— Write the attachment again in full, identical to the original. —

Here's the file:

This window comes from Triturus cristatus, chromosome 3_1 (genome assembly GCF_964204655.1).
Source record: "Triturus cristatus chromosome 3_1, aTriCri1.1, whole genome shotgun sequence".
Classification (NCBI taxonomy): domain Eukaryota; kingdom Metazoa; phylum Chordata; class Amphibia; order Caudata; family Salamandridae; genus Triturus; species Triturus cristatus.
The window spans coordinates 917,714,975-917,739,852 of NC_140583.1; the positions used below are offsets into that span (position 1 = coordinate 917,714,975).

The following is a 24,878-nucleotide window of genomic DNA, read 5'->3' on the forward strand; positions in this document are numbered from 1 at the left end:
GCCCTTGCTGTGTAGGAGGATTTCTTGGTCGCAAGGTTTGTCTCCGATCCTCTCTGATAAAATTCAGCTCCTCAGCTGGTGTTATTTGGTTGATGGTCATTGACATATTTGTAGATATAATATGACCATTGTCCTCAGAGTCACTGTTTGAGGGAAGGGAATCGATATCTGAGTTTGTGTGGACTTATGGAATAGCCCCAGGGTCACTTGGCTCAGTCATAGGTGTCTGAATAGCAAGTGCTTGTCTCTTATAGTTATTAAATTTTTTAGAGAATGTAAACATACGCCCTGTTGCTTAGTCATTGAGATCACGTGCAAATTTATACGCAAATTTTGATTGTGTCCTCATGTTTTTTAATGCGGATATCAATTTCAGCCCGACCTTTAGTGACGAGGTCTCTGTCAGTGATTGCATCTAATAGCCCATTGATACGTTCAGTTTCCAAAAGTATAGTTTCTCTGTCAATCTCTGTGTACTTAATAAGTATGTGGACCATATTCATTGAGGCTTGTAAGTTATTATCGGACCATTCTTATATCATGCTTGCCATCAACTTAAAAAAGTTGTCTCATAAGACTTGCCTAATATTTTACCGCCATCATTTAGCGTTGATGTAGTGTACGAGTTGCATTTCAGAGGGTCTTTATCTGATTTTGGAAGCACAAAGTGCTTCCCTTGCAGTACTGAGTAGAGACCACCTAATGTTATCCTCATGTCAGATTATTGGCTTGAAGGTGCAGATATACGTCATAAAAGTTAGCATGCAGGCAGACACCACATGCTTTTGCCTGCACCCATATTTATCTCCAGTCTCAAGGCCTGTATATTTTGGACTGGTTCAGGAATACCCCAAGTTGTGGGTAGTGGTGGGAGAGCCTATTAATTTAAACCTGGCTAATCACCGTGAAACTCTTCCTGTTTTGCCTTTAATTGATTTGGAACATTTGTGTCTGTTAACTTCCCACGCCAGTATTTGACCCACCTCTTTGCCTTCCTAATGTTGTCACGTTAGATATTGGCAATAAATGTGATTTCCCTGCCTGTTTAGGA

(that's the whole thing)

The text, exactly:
This window comes from Triturus cristatus, chromosome 3_1 (genome assembly GCF_964204655.1).
Source record: "Triturus cristatus chromosome 3_1, aTriCri1.1, whole genome shotgun sequence".
Classification (NCBI taxonomy): domain Eukaryota; kingdom Metazoa; phylum Chordata; class Amphibia; order Caudata; family Salamandridae; genus Triturus; species Triturus cristatus.
The window spans coordinates 917,714,975-917,739,852 of NC_140583.1; the positions used below are offsets into that span (position 1 = coordinate 917,714,975).

The following is a 24,878-nucleotide window of genomic DNA, read 5'->3' on the forward strand; positions in this document are numbered from 1 at the left end:
GCCCTTGCTGTGTAGGAGGATTTCTTGGTCGCAAGGTTTGTCTCCGATCCTCTCTGATAAAATTCAGCTCCTCAGCTGGTGTTATTTGGTTGATGGTCATTGACATATTTGTAGATATAATATGACCATTGTCCTCAGAGTCACTGTTTGAGGGAAGGGAATCGATATCTGAGTTTGTGTGGACTTATGGAATAGCCCCAGGGTCACTTGGCTCAGTCATAGGTGTCTGAATAGCAAGTGCTTGTCTCTTATAGTTATTAAATTTTTTAGAGAATGTAAACATACGCCCTGTTGCTTAGTCATTGAGATCACGTGCAAATTTATACGCAAATTTTGATTGTGTCCTCATGTTTTTTAATGCGGATATCAATTTCAGCCCGACCTTTAGTGACGAGGTCTCTGTCAGTGATTGCATCTAATAGCCCATTGATACGTTCAGTTTCCAAAAGTATAGTTTCTCTGTCAATCTCTGTGTACTTAATAAGTATGTGGACCATATTCATTGAGGCTTGTAAGTTATTATCGGACCATTCTTATATCATGCTTGCCATCAACTTAAAAAAGTTGTCTCATAAGACTTGCCTAATATTTTACCGCCATCATTTAGCGTTGATGTAGTGTACGAGTTGCATTTCAGAGGGTCTTTATCTGATTTTGGAAGCACAAAGTGCTTCCCTTGCAGTACTGAGTAGAGACCACCTAATGTTATCCTCATGTCAGATTATTGGCTTGAAGGTGCAGATATACGTCATAAAAGTTAGCATGCAGGCAGACACCACATGCTTTTGCCTGCACCCATATTTATCTCCAGTCTCAAGGCCTGTATATTTTGGACTGGTTCAGGAATACCCCAAGTTGTGGGTAGTGGTGGGAGAGCCTATTAATTTAAACCTGGCTAATCACCGTGAAACTCTTCCTGTTTTGCCTTTAATTGATTTGGAACATTTGTGTCTGTTAACTTCCCACGCCAGTATTTGACCCACCTCTTTGCCTTCCTAATGTTGTCACGTTAGATATTGGCAATAAATGTGATTTCCCTGCCTGTTTAGGA